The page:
How to Write Powerful Letter of Recommendation
Many undergraduates ask
their GSIs for letters of recommendation. Undergraduates sometimes feel
more comfortable approaching a GSI than they would a faculty member.
Furthermore, GSIs for large lecture courses often have more individual
contact with undergraduates than faculty members do, and thus are often
in a better position to write a detailed letter of recommendation. So,
how do you write a good letter of recommendation?
Before You Write the
First, decide if you are
the best person to write the letter. A letter of recommendation from a
faculty member will carry more weight than a letter from a GSI. However,
GSIs often know students better than faculty members, and may be able to
write a more detailed, and thus more useful, letter. One solution may be
for the GSI to write the letter and have it co-signed by the faculty
Ask the student what
motivated him or her to ask you. Also ask if there are others that might
be asked. Sometimes, a student may be shy to ask someone else, and you
can reassure the student, or encourage the student to ask a professor.
Also, decide if you can
honestly recommend the student. If not, suggest that he/she consider
asking another person. For example, if you feel that you cannot honestly
recommend the student, or you feel that you cannot do so wholeheartedly,
you may wish to suggest to the student that someone else might be in a
better position to write the recommendation letter.
Discuss with the student
the institution, program, or field of study to which he or she is
applying. This will help you to decide whether you can recommend the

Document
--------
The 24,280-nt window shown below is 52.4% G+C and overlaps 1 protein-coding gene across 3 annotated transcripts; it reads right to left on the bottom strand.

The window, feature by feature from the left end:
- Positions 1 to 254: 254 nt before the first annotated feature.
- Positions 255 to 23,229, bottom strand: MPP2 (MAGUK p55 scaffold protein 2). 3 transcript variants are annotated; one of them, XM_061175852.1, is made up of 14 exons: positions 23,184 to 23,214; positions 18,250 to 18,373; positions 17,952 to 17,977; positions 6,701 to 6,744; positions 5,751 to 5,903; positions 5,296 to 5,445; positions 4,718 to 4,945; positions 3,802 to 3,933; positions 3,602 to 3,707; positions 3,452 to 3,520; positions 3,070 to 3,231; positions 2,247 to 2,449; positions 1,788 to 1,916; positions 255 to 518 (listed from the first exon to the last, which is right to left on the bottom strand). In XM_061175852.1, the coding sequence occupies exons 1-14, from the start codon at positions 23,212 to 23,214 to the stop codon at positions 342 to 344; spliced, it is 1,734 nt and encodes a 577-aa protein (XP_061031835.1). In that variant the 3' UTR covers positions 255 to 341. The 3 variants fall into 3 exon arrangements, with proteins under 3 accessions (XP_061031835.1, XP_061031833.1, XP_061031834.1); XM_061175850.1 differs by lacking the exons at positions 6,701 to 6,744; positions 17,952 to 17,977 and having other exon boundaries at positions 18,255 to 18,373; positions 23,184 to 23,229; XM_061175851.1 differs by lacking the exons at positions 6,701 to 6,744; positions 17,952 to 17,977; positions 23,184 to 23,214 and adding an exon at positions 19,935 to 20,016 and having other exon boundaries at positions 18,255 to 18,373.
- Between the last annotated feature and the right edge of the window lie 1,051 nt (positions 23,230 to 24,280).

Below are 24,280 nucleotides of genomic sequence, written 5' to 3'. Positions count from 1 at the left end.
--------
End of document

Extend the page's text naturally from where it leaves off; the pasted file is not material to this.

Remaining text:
student and give you a greater sense of what to include in or exclude
from the letter. Your letter should point out how the student's
particular strengths fit well with the chosen discipline.
Ask the student for a list
of paperwork that must be completed by you together with a list of dates
and addresses. If the student is applying to more than one institution,
ask for all the materials for different institutions in different
envelopes or folders. Check that the student has signed any relevant
waivers or other forms. In addition, check that the student has provided
a stamped addressed envelope in which to place each completed
Request copies of papers or
exams that the student has submitted in your course to help you recall
the details of their work. It is extremely important to give specific
examples to back up your more general claims. This is easier to do if
you have copies of past work in front of you when you are writing the
letter. It is also helpful to check the grade records, if they are
available, as many recommendation forms ask you to state the student's
position in the class (for example, in the top 5%, 10%, etc.).